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i'm in the same boat as the OP. if you DO decide to go with a full suspension 29er, i have found the 2011 trek hifi plus out the door for $1700, and the 2011 specialized camber elite 29er out the door for $1500. the 2012 scott spark 29er is also in that ball park but it looks like the components arenet as good as the trek. it seems like the trek is the best bang for the buck and i cant really find anything it compares to in its price range. to get a better bike, you have to spend a couple hundred more, and its still a trek, the hifi deluxe. every other brand hat compares to that bike is about $300 more. trek seems to have put together some nice suspension with gruppos in that price range, not many other companies have done that. they seem to focus more on the $3000 and up range.
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Old 11-15-11, 12:40 PM
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I agree that there are so many segments in mtn bikes. Go check out Mondraker's site... they have like 7 or 8 different ones. DH, freeride, trail, enduro, all mountain, XC, etc.

If i was in the market for a mtn bike, I'd probably go with either an Orbea, a BMC, or a Mondraker. Maybe even a Santa Cruz if it was cheaper to go "domestic."

I used to mtn bike before i got into road riding and I feel like I can't go back. I'm addicted to the speed. Plus I feel more safe on the road.
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Old 11-15-11, 12:41 PM
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Originally Posted by RecceDG View Post
The mountain bike world has really gone extreme into market segmentation; it can be very, very confusing as to what to buy, especially as those market segments frequently overlap or are poorly defined in the first place.

So my first bit of advice is to ignore the marketing category of the bike ("trail bike" vs "All Mountain" vs "Marathon XC" etc) and instead concentrate on the specific technology used on the bike.

Here are the broad strokes:

1. Hardtail vs Full Suspension - hardtails are simpler and usually cheaper (until you start seeing the specialized carbon race hardtails which are very much "horses for courses") Full suspension bikes are FAR more capable and forgiving, but they take a little more maintainence and the variety of different setups can be baffling. They will also be more expensive;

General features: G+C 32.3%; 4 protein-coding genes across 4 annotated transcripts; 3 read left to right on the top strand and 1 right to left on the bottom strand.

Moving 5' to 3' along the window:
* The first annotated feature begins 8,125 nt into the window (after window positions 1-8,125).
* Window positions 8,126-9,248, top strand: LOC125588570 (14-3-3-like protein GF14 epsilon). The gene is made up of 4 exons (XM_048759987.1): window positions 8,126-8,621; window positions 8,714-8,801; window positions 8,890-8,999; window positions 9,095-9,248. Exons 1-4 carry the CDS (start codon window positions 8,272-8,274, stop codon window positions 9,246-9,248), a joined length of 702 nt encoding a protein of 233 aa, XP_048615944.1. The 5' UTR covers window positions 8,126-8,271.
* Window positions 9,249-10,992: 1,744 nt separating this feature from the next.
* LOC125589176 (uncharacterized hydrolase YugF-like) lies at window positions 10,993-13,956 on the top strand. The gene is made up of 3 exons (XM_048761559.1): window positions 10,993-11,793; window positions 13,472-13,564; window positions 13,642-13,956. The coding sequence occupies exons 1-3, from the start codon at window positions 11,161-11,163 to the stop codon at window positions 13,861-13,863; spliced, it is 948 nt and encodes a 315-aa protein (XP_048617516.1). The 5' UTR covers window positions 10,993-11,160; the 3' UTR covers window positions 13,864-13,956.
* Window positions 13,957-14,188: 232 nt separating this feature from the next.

2. 26 vs 29: 29" wheels are better at high-frequency, low-amplitude bumps than 26" wheels (even with suspension) but the bike will be somewhat less manouverable and tires and tubes are harder to find. If you will be riding on fire roads and/or bike paths exclusively (like a rails to trails path) a 29" hardtail will be the way to go. If you want to get into singletrack, the 26" wheel is the better choice;

3. Brakes: Go hydraulic. Mechanical (cable-pull) brakes work, but they take constant tweaking to keep working. It is worth a little extra money to get hydraulic disks;

4. The most important part of the bike is the fork. It is worth spending a little more money to get a good fork than to get a bike with a cheap fork. Air vs coil is a lesser consideration, but rebound damping is a MUST and adjustable compression can be handy.

DG
Reading this post just made me want to at least double my budget.
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Old 11-15-11, 01:03 PM
  #17  
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I don't think you can get a decent new FS bike for $1,500. You can get some cheaper ones, but not any that have good suspension design to minimize pedaling losses.

Anyway...
I highly recommend a 29er because it gives you the flexibility to run any tire from 2.4" to 23mm. Granted, you are not likely to do that as you have a road bike, but it IS possible that you might run 32-38mm cyclocross for high speed XC or gravel road use. The comparison of tire availability in this size between 700c and 26" is hugely in favor of the 29er / 700c wheel.

In terms of the budget, I'd be looking at the Specialized Carve for sure and there are a lot of hardtail 29ers to consider. Unfortunately even in a hardtail $1,500 is not a lot. In particular if you can swing another $100-200 consider the Cannondale Flash 29er 3.
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Old 11-15-11, 01:11 PM
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Originally Posted by RecceDG View Post
The mountain bike world has really gone extreme into market segmentation; it can be very, very confusing as to what to buy, especially as those market segments frequently overlap or are poorly defined in the first place.

So my first bit of advice is to ignore the marketing category of the bike ("trail bike" vs "All Mountain" vs "Marathon XC" etc) and instead concentrate on the specific technology used on the bike.

Here are the broad strokes:

1. Hardtail vs Full Suspension - hardtails are simpler and usually cheaper (until you start seeing the specialized carbon race hardtails which are very much "horses for courses") Full suspension bikes are FAR more capable and forgiving, but they take a little more maintainence and the variety of different setups can be baffling. They will also be more expensive;

2. 26 vs 29: 29" wheels are better at high-frequency, low-amplitude bumps than 26" wheels (even with suspension) but the bike will be somewhat less manouverable and tires and tubes are harder to find. If you will be riding on fire roads and/or bike paths exclusively (like a rails to trails path) a 29" hardtail will be the way to go. If you want to get into singletrack, the 26" wheel is the better choice;

3. Brakes: Go hydraulic. Mechanical (cable-pull) brakes work, but they take constant tweaking to keep working. It is worth a little extra money to get hydraulic disks;